CHARLESTON — Shhh, don’t say it too loud. Barry Switzer is a fan of West Virginia.

Sort of.

The former Oklahoma coach won’t be rooting for the Mountaineers when they face the Sooners in the Fiesta Bowl. But he does gush about how West Virginia’s no-huddle offense works.

Just as Switzer helped transform Oklahoma’s wishbone into the most prolific rushing attack in college football history, West Virginia thrives in the run-based spread formation.

“They’ve got a playbook that works,” Switzer told The Associated Press in a recent telephone interview from Norman, Okla. “I’ve loved their offense. When I saw them run it the first time, I loved it. I said this is similar to something I would do if I was college coaching again.”

It’s a system that may be used for the last time at West Virginia in the Fiesta Bowl, unless coach Rich Rodriguez’s successor retains it. Rodriguez was hired at Michigan Dec. 16 and isn’t going to the bowl.

West Virginia annually has one of the nation’s top rushing attacks. The 11th-ranked Mountaineers (10-2) can earn a third straight 11-win season — a feat that can be matched only by Southern Cal and LSU — if they beat the third-ranked Sooners (11-2) Jan. 2.

Since the arrival of running back Steve Slaton and quarterback Pat White three years ago, West Virginia has averaged 274 yards rushing or better per game and ranked no worse than fourth in the nation on the ground.

Switzer remembers seeing White as a freshman two years ago, when he led the Mountaineers to a win over Georgia in the Sugar Bowl.

White has surpassed 1,000 yards rushing in 2006 and 2007.

He had a career-high 247 yards against Syracuse last year and became the eighth player in NCAA history to throw and pass for more than 200 yards in a 2006 game against Pittsburgh.

“They’re more deceptive than the wishbone. The wishbone was an east-west offense,” Switzer said. “This offense he runs is more deceptive because you run counters, you run options off the counters. It’s just totally lined up to be able to go misdirection.”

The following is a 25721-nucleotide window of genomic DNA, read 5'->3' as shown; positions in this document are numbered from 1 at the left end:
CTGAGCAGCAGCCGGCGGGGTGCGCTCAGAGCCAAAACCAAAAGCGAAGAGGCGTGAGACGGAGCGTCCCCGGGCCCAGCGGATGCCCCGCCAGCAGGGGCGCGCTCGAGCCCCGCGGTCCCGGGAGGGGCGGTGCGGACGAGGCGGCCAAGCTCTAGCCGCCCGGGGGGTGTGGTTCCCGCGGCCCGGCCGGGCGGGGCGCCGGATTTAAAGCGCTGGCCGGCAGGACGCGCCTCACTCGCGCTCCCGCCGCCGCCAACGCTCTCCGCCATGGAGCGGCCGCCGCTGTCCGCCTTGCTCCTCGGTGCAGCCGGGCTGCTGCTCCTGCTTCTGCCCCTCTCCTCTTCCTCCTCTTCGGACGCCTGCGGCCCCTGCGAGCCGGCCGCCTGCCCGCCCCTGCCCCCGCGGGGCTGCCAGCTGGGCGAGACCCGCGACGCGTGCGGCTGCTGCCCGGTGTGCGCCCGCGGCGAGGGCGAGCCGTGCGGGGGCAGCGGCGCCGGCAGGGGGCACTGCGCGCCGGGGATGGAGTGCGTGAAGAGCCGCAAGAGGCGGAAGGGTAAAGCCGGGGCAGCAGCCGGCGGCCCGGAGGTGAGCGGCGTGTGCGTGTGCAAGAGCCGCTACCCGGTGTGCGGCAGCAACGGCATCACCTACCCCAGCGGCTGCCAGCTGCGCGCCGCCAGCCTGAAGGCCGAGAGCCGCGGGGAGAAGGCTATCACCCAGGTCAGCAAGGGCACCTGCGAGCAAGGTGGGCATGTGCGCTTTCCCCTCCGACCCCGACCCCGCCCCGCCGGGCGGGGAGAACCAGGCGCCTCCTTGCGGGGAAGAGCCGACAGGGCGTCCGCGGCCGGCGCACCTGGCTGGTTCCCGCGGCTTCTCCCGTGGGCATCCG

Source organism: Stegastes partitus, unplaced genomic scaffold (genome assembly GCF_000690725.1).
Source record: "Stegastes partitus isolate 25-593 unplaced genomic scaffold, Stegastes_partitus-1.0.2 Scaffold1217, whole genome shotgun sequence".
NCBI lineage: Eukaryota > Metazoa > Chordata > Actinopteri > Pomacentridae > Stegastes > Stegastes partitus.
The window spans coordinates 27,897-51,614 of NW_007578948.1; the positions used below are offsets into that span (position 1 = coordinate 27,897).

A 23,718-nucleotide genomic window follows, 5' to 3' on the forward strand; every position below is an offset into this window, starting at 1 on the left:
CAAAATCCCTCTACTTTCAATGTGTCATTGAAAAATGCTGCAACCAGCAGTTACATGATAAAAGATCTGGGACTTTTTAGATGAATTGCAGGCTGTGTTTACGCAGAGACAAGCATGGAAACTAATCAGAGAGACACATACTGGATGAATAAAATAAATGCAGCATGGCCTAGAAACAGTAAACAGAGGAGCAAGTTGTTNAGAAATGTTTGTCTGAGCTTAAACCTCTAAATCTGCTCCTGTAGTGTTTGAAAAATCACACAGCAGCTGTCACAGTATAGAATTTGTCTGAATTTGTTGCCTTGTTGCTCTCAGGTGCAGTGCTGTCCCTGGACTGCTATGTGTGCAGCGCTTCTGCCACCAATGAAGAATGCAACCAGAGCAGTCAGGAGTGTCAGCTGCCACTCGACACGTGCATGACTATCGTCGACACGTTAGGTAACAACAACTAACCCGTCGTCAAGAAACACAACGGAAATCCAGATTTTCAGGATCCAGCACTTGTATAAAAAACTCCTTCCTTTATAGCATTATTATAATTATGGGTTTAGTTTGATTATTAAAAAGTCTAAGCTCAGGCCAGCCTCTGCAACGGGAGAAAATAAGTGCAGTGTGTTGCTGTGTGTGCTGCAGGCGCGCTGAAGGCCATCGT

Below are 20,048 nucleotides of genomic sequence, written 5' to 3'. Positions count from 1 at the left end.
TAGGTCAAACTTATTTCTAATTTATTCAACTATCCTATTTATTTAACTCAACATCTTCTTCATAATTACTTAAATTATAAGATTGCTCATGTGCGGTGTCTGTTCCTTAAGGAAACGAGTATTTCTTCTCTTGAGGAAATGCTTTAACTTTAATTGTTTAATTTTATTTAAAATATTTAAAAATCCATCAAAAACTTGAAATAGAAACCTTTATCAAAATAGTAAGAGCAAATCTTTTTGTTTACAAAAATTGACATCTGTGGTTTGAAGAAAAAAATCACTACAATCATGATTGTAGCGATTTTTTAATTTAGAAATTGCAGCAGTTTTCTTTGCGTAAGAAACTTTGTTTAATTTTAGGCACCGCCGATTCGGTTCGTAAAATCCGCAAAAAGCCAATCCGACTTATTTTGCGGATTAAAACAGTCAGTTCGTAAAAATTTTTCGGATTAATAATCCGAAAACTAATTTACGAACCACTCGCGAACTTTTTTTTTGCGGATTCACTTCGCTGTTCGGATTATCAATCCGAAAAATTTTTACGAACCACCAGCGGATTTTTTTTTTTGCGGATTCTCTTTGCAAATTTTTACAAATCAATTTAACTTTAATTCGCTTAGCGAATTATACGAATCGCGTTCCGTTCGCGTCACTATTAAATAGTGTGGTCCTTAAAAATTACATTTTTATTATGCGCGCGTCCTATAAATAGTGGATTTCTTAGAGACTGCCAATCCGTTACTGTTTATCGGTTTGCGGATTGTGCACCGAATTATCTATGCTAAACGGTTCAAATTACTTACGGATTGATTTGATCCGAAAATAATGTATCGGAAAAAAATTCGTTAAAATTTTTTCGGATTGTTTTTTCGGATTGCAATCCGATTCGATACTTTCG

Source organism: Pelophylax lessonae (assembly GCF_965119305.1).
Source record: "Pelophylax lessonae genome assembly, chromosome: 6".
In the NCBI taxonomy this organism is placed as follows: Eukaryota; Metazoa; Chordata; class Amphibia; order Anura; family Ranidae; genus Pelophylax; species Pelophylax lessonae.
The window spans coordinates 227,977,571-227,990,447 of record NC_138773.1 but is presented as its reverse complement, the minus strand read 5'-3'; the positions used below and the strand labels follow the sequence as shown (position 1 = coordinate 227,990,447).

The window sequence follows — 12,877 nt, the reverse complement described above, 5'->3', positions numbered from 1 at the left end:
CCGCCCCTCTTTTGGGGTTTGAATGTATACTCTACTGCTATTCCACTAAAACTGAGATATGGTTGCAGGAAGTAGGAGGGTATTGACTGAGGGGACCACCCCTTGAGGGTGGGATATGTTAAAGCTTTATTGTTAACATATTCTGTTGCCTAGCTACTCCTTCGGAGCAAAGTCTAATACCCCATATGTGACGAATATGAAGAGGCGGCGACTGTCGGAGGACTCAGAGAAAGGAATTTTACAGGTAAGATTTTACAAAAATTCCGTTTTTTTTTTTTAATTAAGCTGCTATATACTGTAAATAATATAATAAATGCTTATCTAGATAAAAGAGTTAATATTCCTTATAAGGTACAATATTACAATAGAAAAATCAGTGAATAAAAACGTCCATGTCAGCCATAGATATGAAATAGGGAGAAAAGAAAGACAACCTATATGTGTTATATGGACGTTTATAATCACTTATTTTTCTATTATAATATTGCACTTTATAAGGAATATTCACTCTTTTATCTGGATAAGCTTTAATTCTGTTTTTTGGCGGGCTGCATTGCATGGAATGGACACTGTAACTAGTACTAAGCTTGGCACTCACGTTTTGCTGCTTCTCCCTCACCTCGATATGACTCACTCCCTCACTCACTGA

It took several years for Rodriguez’s offense to attain its run-oriented label. It is rooted in the run-and-shoot passing gallery of Mouse Davis, who served as offensive coordinator in 1988-90 with the Detroit Lions.

Rodriguez took over at then-NAIA Glenville State in 1990 but won just one game and started his current system in 1991. He knew he couldn’t match the size of opposing defenses, so he got innovative, going without a huddle with the quarterback in shotgun formation and spreading out the field.

In 1993, Glenville’s Jed Drenning threw for 3,593 yards and wide receiver Chris George caught 117 passes. George still holds Division II records for single-season receiving yards (1,876) in 1993 and single-game catches (23) in 1994.

By 1997, Rodriguez had become Tommy Bowden’s offensive coordinator at Tulane. Shaun King threw for 3,500 yards and 38 touchdowns the following season, with Rodriguez seeing him as another running back. King gained 633 yards on the ground, ranking third on the team.

Rodriguez followed Bowden to Clemson, where Woody Dantzler became the first player in NCAA history to pass for more than 2,000 yards and rush for more than 1,000 in a regular season.

Rodriguez took over at West Virginia in 2001. Rasheed Marshall continued Rodriguez’s trend of rushing quarterbacks, compiling 861 yards in 2004. White took over in the middle of the 2005 season and has gone 25-4 as a starter and has rushed for a Big East quarterback record with 3,356 yards.

Coaches have come from all over to West Virginia each winter to pick up tidbits of the spread formation and see if it might work in their own systems. Usually the coaches are from programs that don’t play the Mountaineers.

Urban Meyer studied the spread scheme before his coaching stints at Bowling Green and Utah.

After Tulane went 12-0 in 1998 and averaged 45 points per game, Northwestern paid a visit to Rodriguez and introduced the system to the Big Ten. Rodriguez said later he may have given away too much information.

Other coaches came to Morgantown from places like Ohio State, Nebraska, Florida State and Michigan-beater Appalachian State to take notes. And next fall, Michigan fans will have the spread on their side.

“Coaches are great copycats,” Rodriguez said before taking the Michigan job. “They’ll see an idea or two from here and there. And we’re such a competitive profession that coaches will study as much as they can in the offseason and put a plan together. If the thing matches right with a couple of talented skill players and some coaches that get players believing in their system, then anything can happen.”

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